The Role of The Questions in Argumenation


  • Yuri Ivlev



argumentation, question, answer, logically correct question, logically incorrect question, logically correct answer, logically incurrect answer, pragmatically incorrect question/answer


An argumentation is interpreted as justifica­tion of knowledge by means of some logical instru­ments and other knowledge. The article focuses on the role of questions of different sorts in the argu­mentation process. The notion of question is for­mulated from logical point of view. The question is defined as thought which demands to complete available information with a view to elimination or minimizing cognitive indeterminacy, which is the presupposition of the question. All questions may be divided into logically correct and logically incur­rect. Among the former more informative and less informative, more informational and less informa­tional questions can be distinguished. Among logi­cally incorrect questions can be distinguished senseless questions (i.e. questions including some meaningless expressions as well as expressions which are grammatically or semantically incorrect) and undefined questions (i.e. questions including ambiguous expressions); provocative questions (i. e. questions which presuppositions are logically invalid statements and which cannot be answered correctly); (logically or factually ) tautological ques­tions (i. e. questions containing needed infor­mation).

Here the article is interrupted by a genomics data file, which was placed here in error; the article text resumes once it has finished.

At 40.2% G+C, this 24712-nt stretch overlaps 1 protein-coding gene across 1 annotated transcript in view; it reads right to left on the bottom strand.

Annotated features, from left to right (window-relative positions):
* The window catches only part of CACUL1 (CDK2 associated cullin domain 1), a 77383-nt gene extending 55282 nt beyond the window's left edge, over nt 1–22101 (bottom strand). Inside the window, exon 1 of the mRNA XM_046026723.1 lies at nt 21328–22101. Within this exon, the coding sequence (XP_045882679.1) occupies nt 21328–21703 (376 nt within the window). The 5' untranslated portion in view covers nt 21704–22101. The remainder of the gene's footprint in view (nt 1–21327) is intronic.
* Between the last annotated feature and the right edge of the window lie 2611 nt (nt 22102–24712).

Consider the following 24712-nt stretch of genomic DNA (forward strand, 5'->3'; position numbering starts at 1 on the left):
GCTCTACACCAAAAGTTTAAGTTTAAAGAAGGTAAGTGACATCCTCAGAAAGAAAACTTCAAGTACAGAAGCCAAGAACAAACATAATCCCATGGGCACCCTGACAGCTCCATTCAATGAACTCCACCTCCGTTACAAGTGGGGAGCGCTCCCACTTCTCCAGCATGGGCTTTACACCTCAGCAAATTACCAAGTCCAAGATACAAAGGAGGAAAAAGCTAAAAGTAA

Logically correct and logically incorrect ans­wers are defined. Like questions, answers can be senseless and undefined. Among true answers can be distinguished correct answers (fully or partially eliminating cognitive indeterminacy) and incorrect answers (not eliminating cognitive indeterminacy). Correct answers can be devided into strong and weak; incorrect answers can be devided into tautological and irrelevant.

Pragmatic characteristic of questions and ans­wers is also given in the article. Pragmatically incorrect questions are expansive questions (i.e questions, requiring to eliminate some additional indeterminacy, which is inexpedient for the argu­mentator) and irrelevant questions (i.e. questions which do not relate to the problem under consi­deration). Pragmatically incorrect answers are excessive ones (i.e. answers reducing some inde­terminacy which is not expressed in the question).


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How to Cite

Ivlev, Y. (2016). The Role of The Questions in Argumenation. WISDOM, 4(1), 26–33.